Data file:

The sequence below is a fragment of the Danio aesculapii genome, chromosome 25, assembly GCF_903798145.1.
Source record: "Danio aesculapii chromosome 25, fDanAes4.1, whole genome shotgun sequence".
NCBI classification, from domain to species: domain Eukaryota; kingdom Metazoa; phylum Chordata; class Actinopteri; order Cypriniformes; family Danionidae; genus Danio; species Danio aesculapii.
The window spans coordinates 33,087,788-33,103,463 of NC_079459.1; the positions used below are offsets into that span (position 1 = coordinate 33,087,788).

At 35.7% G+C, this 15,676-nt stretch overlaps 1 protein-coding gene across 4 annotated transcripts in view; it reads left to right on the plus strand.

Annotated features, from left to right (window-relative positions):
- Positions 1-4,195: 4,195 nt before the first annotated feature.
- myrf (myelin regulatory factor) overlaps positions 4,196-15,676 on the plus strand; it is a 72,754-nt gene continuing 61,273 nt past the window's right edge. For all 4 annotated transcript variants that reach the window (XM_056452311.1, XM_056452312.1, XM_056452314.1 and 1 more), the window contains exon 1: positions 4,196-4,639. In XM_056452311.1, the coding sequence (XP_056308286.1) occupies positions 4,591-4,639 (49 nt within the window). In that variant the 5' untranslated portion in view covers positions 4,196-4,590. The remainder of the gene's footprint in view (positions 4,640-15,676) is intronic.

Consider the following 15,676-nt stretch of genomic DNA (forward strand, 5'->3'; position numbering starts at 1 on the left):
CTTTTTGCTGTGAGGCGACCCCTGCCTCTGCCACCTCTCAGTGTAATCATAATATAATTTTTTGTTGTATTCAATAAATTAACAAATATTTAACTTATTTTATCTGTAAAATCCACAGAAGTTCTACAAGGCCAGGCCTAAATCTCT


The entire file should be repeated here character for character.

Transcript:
The sequence below is a fragment of the Danio aesculapii genome, chromosome 25, assembly GCF_903798145.1.
Source record: "Danio aesculapii chromosome 25, fDanAes4.1, whole genome shotgun sequence".
NCBI classification, from domain to species: domain Eukaryota; kingdom Metazoa; phylum Chordata; class Actinopteri; order Cypriniformes; family Danionidae; genus Danio; species Danio aesculapii.
The window spans coordinates 33,087,788-33,103,463 of NC_079459.1; the positions used below are offsets into that span (position 1 = coordinate 33,087,788).

At 35.7% G+C, this 15,676-nt stretch overlaps 1 protein-coding gene across 4 annotated transcripts in view; it reads left to right on the plus strand.

Annotated features, from left to right (window-relative positions):
- Positions 1-4,195: 4,195 nt before the first annotated feature.
- myrf (myelin regulatory factor) overlaps positions 4,196-15,676 on the plus strand; it is a 72,754-nt gene continuing 61,273 nt past the window's right edge. For all 4 annotated transcript variants that reach the window (XM_056452311.1, XM_056452312.1, XM_056452314.1 and 1 more), the window contains exon 1: positions 4,196-4,639. In XM_056452311.1, the coding sequence (XP_056308286.1) occupies positions 4,591-4,639 (49 nt within the window). In that variant the 5' untranslated portion in view covers positions 4,196-4,590. The remainder of the gene's footprint in view (positions 4,640-15,676) is intronic.

Consider the following 15,676-nt stretch of genomic DNA (forward strand, 5'->3'; position numbering starts at 1 on the left):
CTTTTTGCTGTGAGGCGACCCCTGCCTCTGCCACCTCTCAGTGTAATCATAATATAATTTTTTGTTGTATTCAATAAATTAACAAATATTTAACTTATTTTATCTGTAAAATCCACAGAAGTTCTACAAGGCCAGGCCTAAATCTCT